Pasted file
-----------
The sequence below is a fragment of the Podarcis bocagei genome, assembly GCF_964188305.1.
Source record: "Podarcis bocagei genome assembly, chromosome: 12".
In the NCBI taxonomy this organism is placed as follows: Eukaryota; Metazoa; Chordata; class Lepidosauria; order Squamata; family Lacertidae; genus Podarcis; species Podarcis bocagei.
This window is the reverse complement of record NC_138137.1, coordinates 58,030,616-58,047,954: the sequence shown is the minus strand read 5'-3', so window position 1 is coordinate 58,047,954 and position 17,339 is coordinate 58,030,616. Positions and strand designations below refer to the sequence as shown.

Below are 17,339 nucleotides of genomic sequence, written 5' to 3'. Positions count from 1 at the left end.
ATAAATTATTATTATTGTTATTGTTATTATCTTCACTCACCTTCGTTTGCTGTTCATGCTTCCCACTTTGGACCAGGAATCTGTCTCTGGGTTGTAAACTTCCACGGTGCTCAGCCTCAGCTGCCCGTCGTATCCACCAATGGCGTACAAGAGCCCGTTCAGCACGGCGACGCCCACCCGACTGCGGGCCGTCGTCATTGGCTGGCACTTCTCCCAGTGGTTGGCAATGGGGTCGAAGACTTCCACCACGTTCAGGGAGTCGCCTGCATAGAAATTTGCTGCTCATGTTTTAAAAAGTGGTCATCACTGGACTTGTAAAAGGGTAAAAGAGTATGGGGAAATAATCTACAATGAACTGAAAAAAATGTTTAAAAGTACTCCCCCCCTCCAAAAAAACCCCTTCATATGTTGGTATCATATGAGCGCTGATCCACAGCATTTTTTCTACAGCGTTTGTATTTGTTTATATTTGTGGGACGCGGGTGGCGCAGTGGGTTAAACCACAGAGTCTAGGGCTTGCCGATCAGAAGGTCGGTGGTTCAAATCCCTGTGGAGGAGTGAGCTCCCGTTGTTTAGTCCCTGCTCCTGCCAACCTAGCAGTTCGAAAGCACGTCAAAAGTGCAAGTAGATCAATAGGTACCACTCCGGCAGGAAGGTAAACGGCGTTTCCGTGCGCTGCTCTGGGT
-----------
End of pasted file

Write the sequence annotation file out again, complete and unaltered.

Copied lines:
The sequence below is a fragment of the Podarcis bocagei genome, assembly GCF_964188305.1.
Source record: "Podarcis bocagei genome assembly, chromosome: 12".
In the NCBI taxonomy this organism is placed as follows: Eukaryota; Metazoa; Chordata; class Lepidosauria; order Squamata; family Lacertidae; genus Podarcis; species Podarcis bocagei.
This window is the reverse complement of record NC_138137.1, coordinates 58,030,616-58,047,954: the sequence shown is the minus strand read 5'-3', so window position 1 is coordinate 58,047,954 and position 17,339 is coordinate 58,030,616. Positions and strand designations below refer to the sequence as shown.

Below are 17,339 nucleotides of genomic sequence, written 5' to 3'. Positions count from 1 at the left end.
ATAAATTATTATTATTGTTATTGTTATTATCTTCACTCACCTTCGTTTGCTGTTCATGCTTCCCACTTTGGACCAGGAATCTGTCTCTGGGTTGTAAACTTCCACGGTGCTCAGCCTCAGCTGCCCGTCGTATCCACCAATGGCGTACAAGAGCCCGTTCAGCACGGCGACGCCCACCCGACTGCGGGCCGTCGTCATTGGCTGGCACTTCTCCCAGTGGTTGGCAATGGGGTCGAAGACTTCCACCACGTTCAGGGAGTCGCCTGCATAGAAATTTGCTGCTCATGTTTTAAAAAGTGGTCATCACTGGACTTGTAAAAGGGTAAAAGAGTATGGGGAAATAATCTACAATGAACTGAAAAAAATGTTTAAAAGTACTCCCCCCCTCCAAAAAAACCCCTTCATATGTTGGTATCATATGAGCGCTGATCCACAGCATTTTTTCTACAGCGTTTGTATTTGTTTATATTTGTGGGACGCGGGTGGCGCAGTGGGTTAAACCACAGAGTCTAGGGCTTGCCGATCAGAAGGTCGGTGGTTCAAATCCCTGTGGAGGAGTGAGCTCCCGTTGTTTAGTCCCTGCTCCTGCCAACCTAGCAGTTCGAAAGCACGTCAAAAGTGCAAGTAGATCAATAGGTACCACTCCGGCAGGAAGGTAAACGGCGTTTCCGTGCGCTGCTCTGGGT